A nice bonus to this setup is that a 12 v battery charger, up to 12 amp, and even a trickle charger to keep the batteries topped up can feed both of the batteries back through the 12 v system, with the second battery being fed through the equalizer. It is much less expensive than a 24 v charger.

Good luck with the project.

Cheers, Clive

Re: 12v power source for electric steering

Posted: Mon Dec 17, 2018 10:54 am
by rmel
he fuse box is mounted on a piece of wood so that a ground point could be added that was
insulated from the body. (Don't try to run the 12 and 24 with the same ground.)
Although I would agree an equalizer is certainly a workable solution, IMHO it's not the best solution.

As you point out it's all about Ground, and tapping of the midpoint has compromises. With a load
of any kind connected to the midpoint, you now have potentially a ground return path for the top
battery -- which can become a discharge path. You have to make sure things are not only turned off,
but do not have any internal leakage paths.

You could try to connect all grounds of the devices you are powering off the midpoint back to the GND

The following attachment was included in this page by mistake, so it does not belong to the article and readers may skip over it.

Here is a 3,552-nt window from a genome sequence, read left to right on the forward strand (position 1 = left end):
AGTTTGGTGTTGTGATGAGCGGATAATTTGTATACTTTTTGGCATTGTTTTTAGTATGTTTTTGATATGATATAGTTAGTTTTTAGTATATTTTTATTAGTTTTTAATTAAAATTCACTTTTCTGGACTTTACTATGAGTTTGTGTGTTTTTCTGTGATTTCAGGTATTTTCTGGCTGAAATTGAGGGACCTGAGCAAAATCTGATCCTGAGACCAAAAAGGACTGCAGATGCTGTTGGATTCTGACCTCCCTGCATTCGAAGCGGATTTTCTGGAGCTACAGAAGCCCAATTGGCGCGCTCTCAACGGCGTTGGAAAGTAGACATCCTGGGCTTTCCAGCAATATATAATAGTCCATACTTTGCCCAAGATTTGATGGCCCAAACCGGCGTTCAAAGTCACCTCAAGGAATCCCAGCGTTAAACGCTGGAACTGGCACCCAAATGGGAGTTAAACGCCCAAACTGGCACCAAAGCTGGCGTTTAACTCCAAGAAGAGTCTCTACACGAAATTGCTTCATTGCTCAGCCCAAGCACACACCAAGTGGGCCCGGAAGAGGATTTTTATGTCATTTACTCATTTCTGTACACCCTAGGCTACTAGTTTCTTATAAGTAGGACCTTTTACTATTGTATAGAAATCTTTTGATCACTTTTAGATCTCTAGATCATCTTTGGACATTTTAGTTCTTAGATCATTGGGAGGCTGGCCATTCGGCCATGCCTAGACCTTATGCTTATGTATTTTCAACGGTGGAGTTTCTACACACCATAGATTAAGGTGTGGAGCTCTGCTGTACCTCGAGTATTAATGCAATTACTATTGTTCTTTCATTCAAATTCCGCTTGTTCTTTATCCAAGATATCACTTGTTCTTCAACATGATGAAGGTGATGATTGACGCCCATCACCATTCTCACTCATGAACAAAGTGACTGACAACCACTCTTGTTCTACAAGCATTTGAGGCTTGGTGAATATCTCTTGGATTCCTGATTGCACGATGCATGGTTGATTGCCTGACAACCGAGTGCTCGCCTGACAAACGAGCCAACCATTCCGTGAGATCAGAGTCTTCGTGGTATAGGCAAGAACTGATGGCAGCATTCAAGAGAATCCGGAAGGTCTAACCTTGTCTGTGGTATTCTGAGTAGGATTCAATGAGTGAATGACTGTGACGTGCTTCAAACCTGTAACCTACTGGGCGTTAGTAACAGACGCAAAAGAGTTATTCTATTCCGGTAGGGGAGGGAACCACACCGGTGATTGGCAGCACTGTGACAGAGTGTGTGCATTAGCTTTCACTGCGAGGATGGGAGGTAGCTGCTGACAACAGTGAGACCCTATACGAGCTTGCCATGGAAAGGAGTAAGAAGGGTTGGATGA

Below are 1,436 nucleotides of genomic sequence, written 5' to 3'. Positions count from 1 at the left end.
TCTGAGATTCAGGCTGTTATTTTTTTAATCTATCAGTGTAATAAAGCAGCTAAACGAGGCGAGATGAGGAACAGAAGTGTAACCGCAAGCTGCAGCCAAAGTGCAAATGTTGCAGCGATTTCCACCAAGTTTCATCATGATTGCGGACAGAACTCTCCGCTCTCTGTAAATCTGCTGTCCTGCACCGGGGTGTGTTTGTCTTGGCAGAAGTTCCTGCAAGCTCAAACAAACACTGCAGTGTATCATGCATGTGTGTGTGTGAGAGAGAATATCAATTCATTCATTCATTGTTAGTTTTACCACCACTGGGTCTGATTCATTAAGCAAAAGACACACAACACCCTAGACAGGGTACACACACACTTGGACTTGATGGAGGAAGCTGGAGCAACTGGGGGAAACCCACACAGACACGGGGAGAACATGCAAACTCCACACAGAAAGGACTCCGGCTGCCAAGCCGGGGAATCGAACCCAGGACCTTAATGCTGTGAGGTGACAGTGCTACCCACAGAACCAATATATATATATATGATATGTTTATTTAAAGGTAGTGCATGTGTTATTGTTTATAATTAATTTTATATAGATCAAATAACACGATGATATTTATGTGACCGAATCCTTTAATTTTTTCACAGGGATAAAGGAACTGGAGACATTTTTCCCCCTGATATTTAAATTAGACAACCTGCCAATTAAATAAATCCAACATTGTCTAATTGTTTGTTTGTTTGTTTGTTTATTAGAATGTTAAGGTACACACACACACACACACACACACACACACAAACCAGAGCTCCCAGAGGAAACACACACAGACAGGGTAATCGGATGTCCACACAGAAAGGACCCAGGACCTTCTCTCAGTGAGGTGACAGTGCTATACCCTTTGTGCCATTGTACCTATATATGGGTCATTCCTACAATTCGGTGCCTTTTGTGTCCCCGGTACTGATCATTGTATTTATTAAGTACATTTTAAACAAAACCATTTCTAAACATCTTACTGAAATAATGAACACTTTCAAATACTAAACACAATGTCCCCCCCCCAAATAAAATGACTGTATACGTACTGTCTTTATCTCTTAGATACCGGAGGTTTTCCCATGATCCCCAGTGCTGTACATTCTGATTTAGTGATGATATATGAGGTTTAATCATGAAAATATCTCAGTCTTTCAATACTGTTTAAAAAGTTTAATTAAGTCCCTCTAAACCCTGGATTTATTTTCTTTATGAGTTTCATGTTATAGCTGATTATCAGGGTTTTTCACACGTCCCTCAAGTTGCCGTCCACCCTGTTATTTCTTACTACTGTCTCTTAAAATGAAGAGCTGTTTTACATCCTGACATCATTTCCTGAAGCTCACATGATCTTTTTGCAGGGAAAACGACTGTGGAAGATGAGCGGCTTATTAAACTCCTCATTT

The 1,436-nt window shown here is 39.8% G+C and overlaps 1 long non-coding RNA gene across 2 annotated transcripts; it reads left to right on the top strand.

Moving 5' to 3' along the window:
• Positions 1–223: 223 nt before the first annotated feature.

terminal of the bottom battery so that the ground switch isolates these devices -- that's a MAYBE. You
have to make darn sure anything you bolt to the truck like a radio or the power steering unit is not a
ground itself thus defeating this approach. If that all works out and now you have eliminated any
unwanted paths, you now have a somewhat compromised grounding system. More so for electronic
devices such as Radios. You really want the radios chassis hard grounded to the truck chassis and not
indirectly connected to ground. Otherwise you will fill your truck full of RF and have a lot of noise.

Like I said, you can make this work but you gotta manage ground very carefully, and possibly live
with the fact that interrupting ground with the ground switch may be partially defeated.

Is there a best solution? All depends upon what your trying to achieve.

If this is just for power steering ONLY and perhaps some limited +12V use. I'd go with a DCDC converter.
It can be very robust if you pick the right converter and sized properly. If you have multiple usages for
12V power; power steering, fridge, radios etc etc. Then you may want to go with a more general purpose